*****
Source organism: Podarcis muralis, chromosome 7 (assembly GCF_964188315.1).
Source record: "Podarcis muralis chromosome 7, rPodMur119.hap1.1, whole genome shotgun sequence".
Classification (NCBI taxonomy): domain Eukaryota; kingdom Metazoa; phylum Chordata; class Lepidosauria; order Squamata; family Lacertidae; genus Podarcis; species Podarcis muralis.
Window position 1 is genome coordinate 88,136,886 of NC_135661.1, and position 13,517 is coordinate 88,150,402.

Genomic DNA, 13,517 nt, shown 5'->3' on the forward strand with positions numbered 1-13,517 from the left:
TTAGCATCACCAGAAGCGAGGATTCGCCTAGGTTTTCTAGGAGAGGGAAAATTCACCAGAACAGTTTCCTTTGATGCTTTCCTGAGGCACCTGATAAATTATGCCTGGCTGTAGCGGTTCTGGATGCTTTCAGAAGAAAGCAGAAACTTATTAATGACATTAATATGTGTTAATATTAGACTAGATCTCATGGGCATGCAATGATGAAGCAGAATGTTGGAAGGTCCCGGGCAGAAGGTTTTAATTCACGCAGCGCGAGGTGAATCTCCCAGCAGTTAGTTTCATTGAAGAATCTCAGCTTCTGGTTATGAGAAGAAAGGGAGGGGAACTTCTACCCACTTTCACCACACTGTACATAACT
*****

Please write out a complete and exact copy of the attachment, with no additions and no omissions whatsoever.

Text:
Source organism: Podarcis muralis, chromosome 7 (assembly GCF_964188315.1).
Source record: "Podarcis muralis chromosome 7, rPodMur119.hap1.1, whole genome shotgun sequence".
Classification (NCBI taxonomy): domain Eukaryota; kingdom Metazoa; phylum Chordata; class Lepidosauria; order Squamata; family Lacertidae; genus Podarcis; species Podarcis muralis.
Window position 1 is genome coordinate 88,136,886 of NC_135661.1, and position 13,517 is coordinate 88,150,402.

Genomic DNA, 13,517 nt, shown 5'->3' on the forward strand with positions numbered 1-13,517 from the left:
TTAGCATCACCAGAAGCGAGGATTCGCCTAGGTTTTCTAGGAGAGGGAAAATTCACCAGAACAGTTTCCTTTGATGCTTTCCTGAGGCACCTGATAAATTATGCCTGGCTGTAGCGGTTCTGGATGCTTTCAGAAGAAAGCAGAAACTTATTAATGACATTAATATGTGTTAATATTAGACTAGATCTCATGGGCATGCAATGATGAAGCAGAATGTTGGAAGGTCCCGGGCAGAAGGTTTTAATTCACGCAGCGCGAGGTGAATCTCCCAGCAGTTAGTTTCATTGAAGAATCTCAGCTTCTGGTTATGAGAAGAAAGGGAGGGGAACTTCTACCCACTTTCACCACACTGTACATAACT